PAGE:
Fundraising hasn’t met goals, so Seattle’s Union Gospel mission will cut several activity programs for vulnerable kids.
After falling short of donation goals, the Seattle Union Gospel Mission (UGM) will lay off more than a dozen permanent employees and shutter several local youth programs.
For decades UGM has provided aid and shelter to the homeless. Through its men’s shelter in Seattle’s Pioneer Square and countywide outreach teams, the faith-based nonprofit provides aid to thousands of homeless people every year.
More recently, UGM began providing activity and after-school programs for local children and teens in South Seattle. This week, staffers informed parents of participating kids that several of those programs — the Youth Reach Out Center, an after-school care program and an annual summer camp — will be shuttered.
About 260 kids in the Rainier Valley and other locations throughout King County participate in the programs each year.
Fundraising shortfalls and a growing pressure on its homelessness services forced the nonprofit into the cuts, said UGM President Jeff Lilley. Officials with the nonprofit, which is funded largely by private donors, had hoped to net $25 million in donations in 2017. Instead, UGM will end the fiscal year about $1.5 million short of its goal, Lilley said.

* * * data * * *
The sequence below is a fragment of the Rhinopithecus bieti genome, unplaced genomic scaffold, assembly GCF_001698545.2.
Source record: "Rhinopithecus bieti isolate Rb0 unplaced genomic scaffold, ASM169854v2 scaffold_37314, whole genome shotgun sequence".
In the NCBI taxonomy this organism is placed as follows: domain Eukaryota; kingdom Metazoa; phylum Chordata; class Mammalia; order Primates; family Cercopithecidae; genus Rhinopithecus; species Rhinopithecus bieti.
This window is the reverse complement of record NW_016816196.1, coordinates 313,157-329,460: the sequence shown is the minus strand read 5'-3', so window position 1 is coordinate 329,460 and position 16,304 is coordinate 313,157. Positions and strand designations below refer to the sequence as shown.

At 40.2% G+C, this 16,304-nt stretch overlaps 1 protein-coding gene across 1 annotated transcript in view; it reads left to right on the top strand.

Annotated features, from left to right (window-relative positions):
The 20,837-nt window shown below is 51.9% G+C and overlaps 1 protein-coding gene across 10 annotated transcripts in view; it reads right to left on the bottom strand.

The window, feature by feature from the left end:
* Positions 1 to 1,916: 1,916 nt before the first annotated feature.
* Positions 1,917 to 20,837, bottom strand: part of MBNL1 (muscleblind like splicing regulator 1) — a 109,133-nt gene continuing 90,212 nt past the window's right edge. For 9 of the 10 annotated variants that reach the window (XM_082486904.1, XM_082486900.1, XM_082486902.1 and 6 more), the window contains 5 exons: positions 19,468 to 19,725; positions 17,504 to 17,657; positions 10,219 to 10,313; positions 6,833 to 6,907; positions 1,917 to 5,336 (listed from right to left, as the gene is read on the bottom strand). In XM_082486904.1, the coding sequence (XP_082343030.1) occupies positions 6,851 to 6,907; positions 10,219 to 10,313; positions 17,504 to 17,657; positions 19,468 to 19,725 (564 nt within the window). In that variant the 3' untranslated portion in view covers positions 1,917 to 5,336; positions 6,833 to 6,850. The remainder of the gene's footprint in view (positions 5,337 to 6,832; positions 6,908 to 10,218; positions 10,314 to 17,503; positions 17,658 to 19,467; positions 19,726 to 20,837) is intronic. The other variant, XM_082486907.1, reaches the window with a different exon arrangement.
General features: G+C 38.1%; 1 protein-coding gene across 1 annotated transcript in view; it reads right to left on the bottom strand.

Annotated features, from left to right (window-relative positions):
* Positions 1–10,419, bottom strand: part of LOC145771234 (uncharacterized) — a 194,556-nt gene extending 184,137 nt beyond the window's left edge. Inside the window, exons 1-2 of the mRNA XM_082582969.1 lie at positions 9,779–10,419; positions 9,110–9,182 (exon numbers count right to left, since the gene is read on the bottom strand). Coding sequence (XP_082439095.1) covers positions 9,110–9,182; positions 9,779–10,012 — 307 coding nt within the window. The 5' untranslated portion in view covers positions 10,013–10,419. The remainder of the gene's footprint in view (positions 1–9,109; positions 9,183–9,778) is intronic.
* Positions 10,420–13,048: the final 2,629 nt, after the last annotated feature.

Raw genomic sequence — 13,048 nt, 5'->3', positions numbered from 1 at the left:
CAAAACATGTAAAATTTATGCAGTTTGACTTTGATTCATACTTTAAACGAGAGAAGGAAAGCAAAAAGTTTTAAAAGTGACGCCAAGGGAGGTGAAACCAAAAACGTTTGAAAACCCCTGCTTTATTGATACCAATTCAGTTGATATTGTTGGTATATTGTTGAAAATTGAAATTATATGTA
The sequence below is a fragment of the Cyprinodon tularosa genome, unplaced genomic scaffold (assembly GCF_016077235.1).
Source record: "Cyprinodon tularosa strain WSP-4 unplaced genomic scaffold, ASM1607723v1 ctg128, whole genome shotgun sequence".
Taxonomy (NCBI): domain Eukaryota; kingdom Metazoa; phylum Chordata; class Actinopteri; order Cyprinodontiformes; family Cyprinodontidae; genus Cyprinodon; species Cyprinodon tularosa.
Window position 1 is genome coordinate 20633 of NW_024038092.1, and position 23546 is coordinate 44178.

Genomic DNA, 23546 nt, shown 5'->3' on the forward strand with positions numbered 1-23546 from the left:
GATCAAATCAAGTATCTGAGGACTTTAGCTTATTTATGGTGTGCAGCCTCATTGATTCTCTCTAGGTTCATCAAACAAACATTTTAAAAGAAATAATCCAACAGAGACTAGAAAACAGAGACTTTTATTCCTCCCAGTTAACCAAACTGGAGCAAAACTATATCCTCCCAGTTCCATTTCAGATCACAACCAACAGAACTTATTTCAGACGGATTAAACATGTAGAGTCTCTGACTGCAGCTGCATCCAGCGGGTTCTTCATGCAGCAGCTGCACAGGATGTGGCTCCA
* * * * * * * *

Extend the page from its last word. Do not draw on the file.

Thirteen of its employees who worked directly with the youth programs will be laid off as a result of the cuts — about 5 percent of staff. Another 15 positions from other departments that were already vacant are being eliminated.
“It was a painful decision,” Lilley said. “But we’re seeing more people living on the street, and there’s more demand for these services than we’ve seen in some time. So, it was either make cuts across the board and weaken every program we have, or move resources and lose programs that are vital but not keeping with the core of our work.”
Lilley said the cuts will allow the organization to reallocate resources on programs that provide aid to the homeless.
He said the organization has no plans to sell its offices on Othello Street, where many of its youth programs were housed. Instead, that part of the facility will be converted into a 100-bed emergency shelter for women and children.
Lilley said the organization is working hard to recruit another local group to take over its suite of youth programs.